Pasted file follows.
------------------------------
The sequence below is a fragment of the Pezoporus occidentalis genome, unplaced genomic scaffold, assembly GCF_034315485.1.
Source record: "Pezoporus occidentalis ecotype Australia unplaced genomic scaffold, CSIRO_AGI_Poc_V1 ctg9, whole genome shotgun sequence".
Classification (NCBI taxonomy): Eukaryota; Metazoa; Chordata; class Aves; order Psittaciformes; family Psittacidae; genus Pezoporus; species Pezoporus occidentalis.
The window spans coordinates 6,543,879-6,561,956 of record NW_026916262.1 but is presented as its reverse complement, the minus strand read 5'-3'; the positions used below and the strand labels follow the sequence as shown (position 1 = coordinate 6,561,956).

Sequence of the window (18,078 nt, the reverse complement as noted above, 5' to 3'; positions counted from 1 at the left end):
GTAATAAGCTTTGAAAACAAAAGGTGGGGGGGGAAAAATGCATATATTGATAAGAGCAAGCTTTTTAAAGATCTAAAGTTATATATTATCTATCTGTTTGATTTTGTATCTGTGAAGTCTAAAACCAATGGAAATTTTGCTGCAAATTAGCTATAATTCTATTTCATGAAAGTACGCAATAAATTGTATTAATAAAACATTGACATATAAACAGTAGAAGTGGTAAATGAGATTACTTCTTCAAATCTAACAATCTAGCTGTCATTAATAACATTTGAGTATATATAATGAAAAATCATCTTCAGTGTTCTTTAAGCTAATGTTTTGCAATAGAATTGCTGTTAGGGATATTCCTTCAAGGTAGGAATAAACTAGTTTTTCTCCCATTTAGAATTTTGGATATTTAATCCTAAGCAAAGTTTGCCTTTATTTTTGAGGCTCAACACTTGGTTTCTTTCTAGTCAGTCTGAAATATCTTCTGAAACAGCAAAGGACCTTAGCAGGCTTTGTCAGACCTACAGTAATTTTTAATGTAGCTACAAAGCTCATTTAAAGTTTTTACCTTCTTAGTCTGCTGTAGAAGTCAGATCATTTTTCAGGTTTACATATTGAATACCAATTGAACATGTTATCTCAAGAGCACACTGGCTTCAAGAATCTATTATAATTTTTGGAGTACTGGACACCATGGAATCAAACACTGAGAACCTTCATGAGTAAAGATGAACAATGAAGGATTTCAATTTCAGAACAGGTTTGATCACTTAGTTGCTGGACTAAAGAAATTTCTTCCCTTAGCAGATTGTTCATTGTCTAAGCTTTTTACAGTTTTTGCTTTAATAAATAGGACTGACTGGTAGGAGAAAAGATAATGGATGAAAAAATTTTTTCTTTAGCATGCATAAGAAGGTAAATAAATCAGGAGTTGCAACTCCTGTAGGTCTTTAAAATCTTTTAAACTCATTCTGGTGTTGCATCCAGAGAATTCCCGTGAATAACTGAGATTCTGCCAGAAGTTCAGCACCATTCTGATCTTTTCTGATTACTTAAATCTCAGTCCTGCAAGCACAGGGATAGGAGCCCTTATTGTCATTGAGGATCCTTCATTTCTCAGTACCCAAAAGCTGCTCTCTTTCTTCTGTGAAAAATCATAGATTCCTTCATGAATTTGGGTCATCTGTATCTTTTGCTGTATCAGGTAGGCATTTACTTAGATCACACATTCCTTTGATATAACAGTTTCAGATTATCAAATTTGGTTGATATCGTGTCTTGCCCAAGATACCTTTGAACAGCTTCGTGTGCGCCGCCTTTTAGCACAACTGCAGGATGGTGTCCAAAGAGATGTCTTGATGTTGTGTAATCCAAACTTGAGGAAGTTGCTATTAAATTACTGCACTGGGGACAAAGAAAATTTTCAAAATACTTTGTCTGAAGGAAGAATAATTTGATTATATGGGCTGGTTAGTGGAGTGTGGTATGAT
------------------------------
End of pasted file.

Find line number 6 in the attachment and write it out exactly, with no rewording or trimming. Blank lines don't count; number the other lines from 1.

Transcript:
GTAATAAGCTTTGAAAACAAAAGGTGGGGGGGGAAAAATGCATATATTGATAAGAGCAAGCTTTTTAAAGATCTAAAGTTATATATTATCTATCTGTTTGATTTTGTATCTGTGAAGTCTAAAACCAATGGAAATTTTGCTGCAAATTAGCTATAATTCTATTTCATGAAAGTACGCAATAAATTGTATTAATAAAACATTGACATATAAACAGTAGAAGTGGTAAATGAGATTACTTCTTCAAATCTAACAATCTAGCTGTCATTAATAACATTTGAGTATATATAATGAAAAATCATCTTCAGTGTTCTTTAAGCTAATGTTTTGCAATAGAATTGCTGTTAGGGATATTCCTTCAAGGTAGGAATAAACTAGTTTTTCTCCCATTTAGAATTTTGGATATTTAATCCTAAGCAAAGTTTGCCTTTATTTTTGAGGCTCAACACTTGGTTTCTTTCTAGTCAGTCTGAAATATCTTCTGAAACAGCAAAGGACCTTAGCAGGCTTTGTCAGACCTACAGTAATTTTTAATGTAGCTACAAAGCTCATTTAAAGTTTTTACCTTCTTAGTCTGCTGTAGAAGTCAGATCATTTTTCAGGTTTACATATTGAATACCAATTGAACATGTTATCTCAAGAGCACACTGGCTTCAAGAATCTATTATAATTTTTGGAGTACTGGACACCATGGAATCAAACACTGAGAACCTTCATGAGTAAAGATGAACAATGAAGGATTTCAATTTCAGAACAGGTTTGATCACTTAGTTGCTGGACTAAAGAAATTTCTTCCCTTAGCAGATTGTTCATTGTCTAAGCTTTTTACAGTTTTTGCTTTAATAAATAGGACTGACTGGTAGGAGAAAAGATAATGGATGAAAAAATTTTTTCTTTAGCATGCATAAGAAGGTAAATAAATCAGGAGTTGCAACTCCTGTAGGTCTTTAAAATCTTTTAAACTCATTCTGGTGTTGCATCCAGAGAATTCCCGTGAATAACTGAGATTCTGCCAGAAGTTCAGCACCATTCTGATCTTTTCTGATTACTTAAATCTCAGTCCTGCAAGCACAGGGATAGGAGCCCTTATTGTCATTGAGGATCCTTCATTTCTCAGTACCCAAAAGCTGCTCTCTTTCTTCTGTGAAAAATCATAGATTCCTTCATGAATTTGGGTCATCTGTATCTTTTGCTGTATCAGGTAGGCATTTACTTAGATCACACATTCCTTTGATATAACAGTTTCAGATTATCAAATTTGGTTGATATCGTGTCTTGCCCAAGATACCTTTGAACAGCTTCGTGTGCGCCGCCTTTTAGCACAACTGCAGGATGGTGTCCAAAGAGATGTCTTGATGTTGTGTAATCCAAACTTGAGGAAGTTGCTATTAAATTACTGCACTGGGGACAAAGAAAATTTTCAAAATACTTTGTCTGAAGGAAGAATAATTTGATTATATGGGCTGGTTAGTGGAGTGTGGTATGAT